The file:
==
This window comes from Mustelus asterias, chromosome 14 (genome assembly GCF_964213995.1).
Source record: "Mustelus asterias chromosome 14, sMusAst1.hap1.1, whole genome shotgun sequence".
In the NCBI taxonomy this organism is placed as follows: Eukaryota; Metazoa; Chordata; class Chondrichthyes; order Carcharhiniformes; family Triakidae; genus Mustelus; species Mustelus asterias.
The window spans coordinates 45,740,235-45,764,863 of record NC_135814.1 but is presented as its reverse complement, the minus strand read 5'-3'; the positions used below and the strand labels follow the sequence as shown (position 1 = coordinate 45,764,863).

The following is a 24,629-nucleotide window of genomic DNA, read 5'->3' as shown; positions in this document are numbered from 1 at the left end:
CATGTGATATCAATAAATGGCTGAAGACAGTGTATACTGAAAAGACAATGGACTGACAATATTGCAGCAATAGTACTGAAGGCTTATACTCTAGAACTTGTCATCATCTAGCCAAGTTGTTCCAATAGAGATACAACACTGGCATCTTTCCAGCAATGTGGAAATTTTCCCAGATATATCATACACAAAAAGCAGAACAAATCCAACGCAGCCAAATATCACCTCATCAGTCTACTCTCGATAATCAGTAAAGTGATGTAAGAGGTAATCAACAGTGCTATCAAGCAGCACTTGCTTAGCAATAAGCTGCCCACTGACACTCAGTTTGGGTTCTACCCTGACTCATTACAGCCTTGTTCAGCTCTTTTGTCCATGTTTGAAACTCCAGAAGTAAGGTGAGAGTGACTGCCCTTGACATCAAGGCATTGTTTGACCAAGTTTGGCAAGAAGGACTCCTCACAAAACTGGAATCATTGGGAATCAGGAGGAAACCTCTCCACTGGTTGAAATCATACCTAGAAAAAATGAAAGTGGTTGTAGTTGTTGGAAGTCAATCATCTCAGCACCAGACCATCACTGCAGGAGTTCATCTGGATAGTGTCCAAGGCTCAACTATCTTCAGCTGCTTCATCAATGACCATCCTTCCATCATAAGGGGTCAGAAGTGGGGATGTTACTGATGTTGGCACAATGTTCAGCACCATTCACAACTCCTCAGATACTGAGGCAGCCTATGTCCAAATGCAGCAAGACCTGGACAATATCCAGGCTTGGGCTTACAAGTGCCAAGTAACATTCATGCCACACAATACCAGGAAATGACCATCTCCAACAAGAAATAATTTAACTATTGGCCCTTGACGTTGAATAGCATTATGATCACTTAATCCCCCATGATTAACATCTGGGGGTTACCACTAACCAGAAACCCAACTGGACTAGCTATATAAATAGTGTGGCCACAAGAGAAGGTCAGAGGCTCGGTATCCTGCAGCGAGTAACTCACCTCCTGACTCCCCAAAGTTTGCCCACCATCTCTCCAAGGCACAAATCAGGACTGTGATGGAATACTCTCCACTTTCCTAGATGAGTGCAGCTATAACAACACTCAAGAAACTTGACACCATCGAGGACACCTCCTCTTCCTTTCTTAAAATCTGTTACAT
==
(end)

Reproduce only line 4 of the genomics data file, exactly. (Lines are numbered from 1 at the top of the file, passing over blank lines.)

The window spans coordinates 45,740,235-45,764,863 of record NC_135814.1 but is presented as its reverse complement, the minus strand read 5'-3'; the positions used below and the strand labels follow the sequence as shown (position 1 = coordinate 45,764,863).